Giant panda keeper, a challenging job
Updated: 2007-06-25 14:34

HONG KONG -- While people in Hong Kong are fervidly looking forward to seeing the new giant panda pairs presented by the Central government of China as a gift in celebration of the 10th anniversary of the city's return to the motherland, animal keepers at Hong Kong Ocean Park give the utmost attention to the national treasures for their good health.

Started his career as an animal caretaker at Ocean Park about 27 years ago, Paul Ng Nai Kwong, now the animal behavior and enrichment manager, has his experience of keeping giant pandas piled up from 1999 when Hong Kong got its first pair, "An An" and "Jia Jia," from the Central Government.

"Before that, we didn't have any experience of taking care of giant pandas and we began from zero," Ng told Xinhua in a recent interview that it was a great challenge for the park, yet he felt extremely happy and exciting, "that was the first time Hong Kong has its own pandas permanently."

At that time, Ng and his colleagues were sent to Wolong in southwest China's Sichuan Province where "An An" and "Jia Jia" came from, to learn panda keeping skills.

In order to get a clear picture of "An An" and "Jia Jia's" living habit, they took turn to observe the pandas in the outdoor even in cold and windy days.

Eight years' experience of panda keeping has made Ocean Park more proficient in taking care of the new cubs. "Having the experience of keeping 'An An' and 'Jia Jia,' we are confident that 'Ying Ying' and 'Le Le' (the new pair) will get use to the new environment soon," said Ng.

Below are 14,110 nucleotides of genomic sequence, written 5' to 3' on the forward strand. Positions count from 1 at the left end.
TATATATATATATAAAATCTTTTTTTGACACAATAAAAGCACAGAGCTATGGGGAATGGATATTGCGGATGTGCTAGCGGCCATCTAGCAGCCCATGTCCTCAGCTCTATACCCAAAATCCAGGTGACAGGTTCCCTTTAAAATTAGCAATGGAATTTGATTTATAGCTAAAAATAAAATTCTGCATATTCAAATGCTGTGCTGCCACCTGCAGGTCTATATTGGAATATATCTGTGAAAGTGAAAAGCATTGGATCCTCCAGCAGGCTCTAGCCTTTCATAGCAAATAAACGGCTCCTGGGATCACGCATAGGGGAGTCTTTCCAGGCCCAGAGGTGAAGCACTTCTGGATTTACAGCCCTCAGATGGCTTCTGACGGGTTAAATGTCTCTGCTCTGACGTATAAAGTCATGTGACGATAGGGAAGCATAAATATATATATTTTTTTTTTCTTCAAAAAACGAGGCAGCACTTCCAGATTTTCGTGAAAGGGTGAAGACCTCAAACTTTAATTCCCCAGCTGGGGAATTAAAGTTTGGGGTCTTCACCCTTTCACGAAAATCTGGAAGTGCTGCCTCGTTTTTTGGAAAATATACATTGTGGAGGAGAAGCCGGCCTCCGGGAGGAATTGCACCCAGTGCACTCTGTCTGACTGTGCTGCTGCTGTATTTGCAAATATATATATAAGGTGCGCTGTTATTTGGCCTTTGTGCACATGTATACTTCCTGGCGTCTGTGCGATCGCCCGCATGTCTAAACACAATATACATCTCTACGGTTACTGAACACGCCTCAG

Upon their arrival on April 26, the new cubs were transferred straight to the park's panda house which is temporarily closed. After the 30-day quarantine, they have been doing well and are now having another 30 days of accommodating period.

"'Jia Jia' cares about having contact with people, it's not just food alone that can attract her attention, and for 'Le Le', he's a fussy eater having preference for sweet food like apples," Ng was delighted when telling those panda stories which fully revealed his love and care towards the animals.

During the interview, Ng mentioned time and again the importance of maintaining good relationship with animals which he believes is the key to successful training, which will in turn, lead to the healthy growth of the animals.

Giant pandas also gained affection from the public. "Some years ago, a panda mania couple went to the panda house with their digital cameras every morning and stayed until closing," Ng said, the couple kept visiting for about half a year.

At an activity that allowed people chances to learn to take care of animals at the park, Ng met an elderly participant who insisted on laying the bamboo for the giant pandas all by himself even though he had difficulties in walking.

"He wanted very much to taste how it was like to take care of pandas and to express his care to them, it was so touching," Ng said.

The Panda blog set up by the park for "Ying Ying" and "Le Le" is another proof of the pandas' popularity. It attracted tons of visitors to browse through and to leave their words asking about the pandas latest situation.

It has been 10 years since Hong Kong's return to the motherland. As a member of the public, Ng was happy to see the Central Government being concern about the city's development and he felt honored to be the keeper of giant pandas.

"I'm in the hope that 'Ying Ying' and 'Le Le' may give birth to baby pandas in the future which implies Hong Kong's prosperity," said Ng.